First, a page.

Get your news from trusted sources, such as the CDC. But limit your time on these and other news sites, because constantly checking the news can increase your anxiety and interfere with your ability to attend to other important parts of your life, such as your work and relationships.
Notice when you are catastrophizing. Our brains usually tell us that the risk of danger is higher that it actually is. Try to notice your worry thoughts and challenge whether they are based in fact. For example, the risk of having complications from coronavirus is actually very low, if you’re not in a high-risk group. And even if you are, there are measures you can take to minimize your risk of infection and severe illness.
Taking care of yourself vs worrying about yourself. Focus on the actions you can take to stay healthy. That means washing hands, social distancing, avoiding crowds, and exercising outdoors or at home. Worry, on the other hand, drains your mental and emotional resources, increases stress, and has a negative effect on your immune system.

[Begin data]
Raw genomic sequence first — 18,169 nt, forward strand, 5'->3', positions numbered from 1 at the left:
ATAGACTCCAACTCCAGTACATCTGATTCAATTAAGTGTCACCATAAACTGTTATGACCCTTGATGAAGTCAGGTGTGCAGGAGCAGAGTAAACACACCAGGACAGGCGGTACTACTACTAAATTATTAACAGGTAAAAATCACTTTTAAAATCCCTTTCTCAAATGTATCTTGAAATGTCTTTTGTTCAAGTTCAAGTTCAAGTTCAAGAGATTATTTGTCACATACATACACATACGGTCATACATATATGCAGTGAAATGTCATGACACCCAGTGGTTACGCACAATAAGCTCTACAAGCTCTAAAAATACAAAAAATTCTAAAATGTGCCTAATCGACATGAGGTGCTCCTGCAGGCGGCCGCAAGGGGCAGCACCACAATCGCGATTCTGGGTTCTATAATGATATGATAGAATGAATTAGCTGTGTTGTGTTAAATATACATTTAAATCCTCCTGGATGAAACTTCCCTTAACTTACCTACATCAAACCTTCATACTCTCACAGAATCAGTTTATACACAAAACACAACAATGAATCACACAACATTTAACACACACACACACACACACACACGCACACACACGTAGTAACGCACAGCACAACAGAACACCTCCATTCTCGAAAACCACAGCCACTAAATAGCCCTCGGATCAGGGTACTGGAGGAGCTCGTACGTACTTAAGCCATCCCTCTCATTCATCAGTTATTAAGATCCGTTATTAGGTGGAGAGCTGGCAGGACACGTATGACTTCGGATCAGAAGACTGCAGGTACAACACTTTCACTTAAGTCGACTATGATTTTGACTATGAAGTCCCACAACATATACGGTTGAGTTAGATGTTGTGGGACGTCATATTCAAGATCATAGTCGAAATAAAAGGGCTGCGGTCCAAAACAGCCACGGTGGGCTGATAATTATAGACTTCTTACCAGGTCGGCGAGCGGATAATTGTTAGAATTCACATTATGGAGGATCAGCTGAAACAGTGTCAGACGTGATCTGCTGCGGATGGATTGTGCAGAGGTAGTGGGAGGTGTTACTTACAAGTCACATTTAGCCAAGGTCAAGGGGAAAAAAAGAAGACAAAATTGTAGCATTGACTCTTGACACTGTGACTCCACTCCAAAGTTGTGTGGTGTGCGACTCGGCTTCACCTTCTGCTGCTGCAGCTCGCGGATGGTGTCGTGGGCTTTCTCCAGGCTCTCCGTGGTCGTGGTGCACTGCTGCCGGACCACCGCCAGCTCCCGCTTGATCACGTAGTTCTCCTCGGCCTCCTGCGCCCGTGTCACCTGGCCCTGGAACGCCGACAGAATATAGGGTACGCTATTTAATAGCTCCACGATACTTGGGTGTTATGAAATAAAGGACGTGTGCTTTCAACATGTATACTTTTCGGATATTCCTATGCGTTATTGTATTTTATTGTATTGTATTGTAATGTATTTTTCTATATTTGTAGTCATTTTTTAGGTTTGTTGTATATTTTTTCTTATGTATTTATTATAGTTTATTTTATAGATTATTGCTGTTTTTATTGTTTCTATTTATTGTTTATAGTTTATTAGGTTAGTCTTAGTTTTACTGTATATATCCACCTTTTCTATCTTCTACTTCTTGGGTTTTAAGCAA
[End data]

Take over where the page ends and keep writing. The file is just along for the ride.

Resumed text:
When worry comes, notice it without judgment (it’s part of being human!) and take “opposite action.” Anxious thoughts constrict our bodies and our breathing, preparing us for immediate battle (which is not helpful in this situation). Instead, practice deep breathing when you notice your body tensing up. With one hand on your belly, inhale deeply through your nose for 3 counts and then exhale slowly through your mouth for 6 counts. Repeat for several minutes. This helps your nervous system relax, grounds you in the present moment, and gives your mind a rest from worry. This is also a wonderful time to start a mindfulness meditation practice (apps like Headspace, Buddhify, and Calm are worth checking out).
If you need more support, reach out. If you feel that anxiety about the coronavirus is interfering with your functioning, even after trying some of the above practices, reach out to a mental health professional. Dr. Amy Busch is a psychologist who works with our practice to connect patients with therapists in the Bay Area. She can be reached at 415-613-6940 or firstname.lastname@example.org.